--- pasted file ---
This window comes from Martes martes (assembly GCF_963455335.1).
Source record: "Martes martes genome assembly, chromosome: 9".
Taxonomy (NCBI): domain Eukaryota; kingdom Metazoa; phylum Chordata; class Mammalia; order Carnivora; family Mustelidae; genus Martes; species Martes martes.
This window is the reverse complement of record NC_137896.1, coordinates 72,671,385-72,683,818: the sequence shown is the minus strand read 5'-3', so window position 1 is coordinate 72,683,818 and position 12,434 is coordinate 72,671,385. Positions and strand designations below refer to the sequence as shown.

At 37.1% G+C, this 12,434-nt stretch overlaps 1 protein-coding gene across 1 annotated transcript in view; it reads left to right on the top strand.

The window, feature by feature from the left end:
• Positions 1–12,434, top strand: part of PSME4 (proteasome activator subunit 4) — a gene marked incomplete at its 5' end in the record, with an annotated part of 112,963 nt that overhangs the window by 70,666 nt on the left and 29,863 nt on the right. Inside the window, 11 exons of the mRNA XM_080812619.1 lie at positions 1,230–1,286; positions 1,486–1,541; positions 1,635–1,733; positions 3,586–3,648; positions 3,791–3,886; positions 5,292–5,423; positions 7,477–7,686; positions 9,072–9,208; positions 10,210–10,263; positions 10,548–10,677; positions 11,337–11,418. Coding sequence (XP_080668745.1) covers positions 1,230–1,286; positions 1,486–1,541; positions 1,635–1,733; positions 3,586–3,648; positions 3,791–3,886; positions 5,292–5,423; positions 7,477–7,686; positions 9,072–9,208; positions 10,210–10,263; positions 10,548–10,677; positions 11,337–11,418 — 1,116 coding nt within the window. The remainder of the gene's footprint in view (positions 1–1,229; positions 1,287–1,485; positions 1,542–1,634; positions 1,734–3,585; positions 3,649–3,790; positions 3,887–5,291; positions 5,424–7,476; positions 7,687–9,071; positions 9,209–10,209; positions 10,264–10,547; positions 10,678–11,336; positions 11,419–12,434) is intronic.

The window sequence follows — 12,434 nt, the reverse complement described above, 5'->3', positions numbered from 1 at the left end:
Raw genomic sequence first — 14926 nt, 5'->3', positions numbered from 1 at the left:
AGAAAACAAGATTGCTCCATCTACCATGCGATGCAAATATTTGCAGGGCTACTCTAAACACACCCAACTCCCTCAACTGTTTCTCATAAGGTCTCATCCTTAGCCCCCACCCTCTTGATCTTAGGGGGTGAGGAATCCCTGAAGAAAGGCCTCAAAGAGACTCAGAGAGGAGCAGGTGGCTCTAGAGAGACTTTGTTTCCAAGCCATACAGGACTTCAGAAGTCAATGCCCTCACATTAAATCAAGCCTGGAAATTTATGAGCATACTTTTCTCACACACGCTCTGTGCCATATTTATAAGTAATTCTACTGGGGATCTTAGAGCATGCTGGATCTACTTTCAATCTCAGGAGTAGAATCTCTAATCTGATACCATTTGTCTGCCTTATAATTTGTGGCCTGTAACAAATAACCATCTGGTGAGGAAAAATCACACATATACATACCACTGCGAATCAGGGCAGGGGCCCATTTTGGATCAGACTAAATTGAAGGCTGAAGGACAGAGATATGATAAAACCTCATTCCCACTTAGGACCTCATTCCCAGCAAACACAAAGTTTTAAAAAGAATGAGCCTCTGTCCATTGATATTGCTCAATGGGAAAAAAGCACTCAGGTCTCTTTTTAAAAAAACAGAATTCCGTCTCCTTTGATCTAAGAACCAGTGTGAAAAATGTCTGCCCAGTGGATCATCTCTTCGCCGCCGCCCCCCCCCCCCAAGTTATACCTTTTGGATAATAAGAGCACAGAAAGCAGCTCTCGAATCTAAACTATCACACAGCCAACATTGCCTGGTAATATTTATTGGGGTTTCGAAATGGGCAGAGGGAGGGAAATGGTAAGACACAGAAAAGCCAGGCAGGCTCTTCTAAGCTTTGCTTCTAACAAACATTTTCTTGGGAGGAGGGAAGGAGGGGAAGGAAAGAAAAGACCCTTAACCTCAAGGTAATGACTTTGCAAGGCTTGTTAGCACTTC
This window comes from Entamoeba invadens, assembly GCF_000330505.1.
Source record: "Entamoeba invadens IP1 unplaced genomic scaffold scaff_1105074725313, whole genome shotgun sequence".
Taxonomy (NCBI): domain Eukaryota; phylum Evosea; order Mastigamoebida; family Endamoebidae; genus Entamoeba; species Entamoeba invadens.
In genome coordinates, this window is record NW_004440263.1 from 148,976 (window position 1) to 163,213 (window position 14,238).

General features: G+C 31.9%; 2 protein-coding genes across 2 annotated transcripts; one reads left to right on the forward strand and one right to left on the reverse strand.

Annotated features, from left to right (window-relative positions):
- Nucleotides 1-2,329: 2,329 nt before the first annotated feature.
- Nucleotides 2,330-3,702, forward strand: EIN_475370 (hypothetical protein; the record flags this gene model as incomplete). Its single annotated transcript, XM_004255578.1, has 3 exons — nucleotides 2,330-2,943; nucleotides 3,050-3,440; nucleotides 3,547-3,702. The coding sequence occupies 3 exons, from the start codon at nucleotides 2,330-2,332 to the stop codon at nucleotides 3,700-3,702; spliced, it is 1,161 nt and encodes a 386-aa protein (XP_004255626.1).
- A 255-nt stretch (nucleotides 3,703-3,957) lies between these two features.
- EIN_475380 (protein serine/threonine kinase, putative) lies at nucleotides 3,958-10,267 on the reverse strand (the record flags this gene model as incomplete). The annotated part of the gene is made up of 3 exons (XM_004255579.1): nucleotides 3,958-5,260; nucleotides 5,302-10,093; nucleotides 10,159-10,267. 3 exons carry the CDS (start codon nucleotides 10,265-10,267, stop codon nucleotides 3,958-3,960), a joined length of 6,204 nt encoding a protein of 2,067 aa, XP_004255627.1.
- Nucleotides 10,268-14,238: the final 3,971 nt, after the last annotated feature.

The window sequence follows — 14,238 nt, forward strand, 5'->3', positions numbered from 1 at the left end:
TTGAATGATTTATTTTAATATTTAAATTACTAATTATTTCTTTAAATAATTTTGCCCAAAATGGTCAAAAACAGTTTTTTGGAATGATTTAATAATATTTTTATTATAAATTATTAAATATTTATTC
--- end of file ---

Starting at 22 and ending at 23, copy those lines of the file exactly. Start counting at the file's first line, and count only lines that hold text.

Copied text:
The window sequence follows — 14,238 nt, forward strand, 5'->3', positions numbered from 1 at the left end:
TTGAATGATTTATTTTAATATTTAAATTACTAATTATTTCTTTAAATAATTTTGCCCAAAATGGTCAAAAACAGTTTTTTGGAATGATTTAATAATATTTTTATTATAAATTATTAAATATTTATTC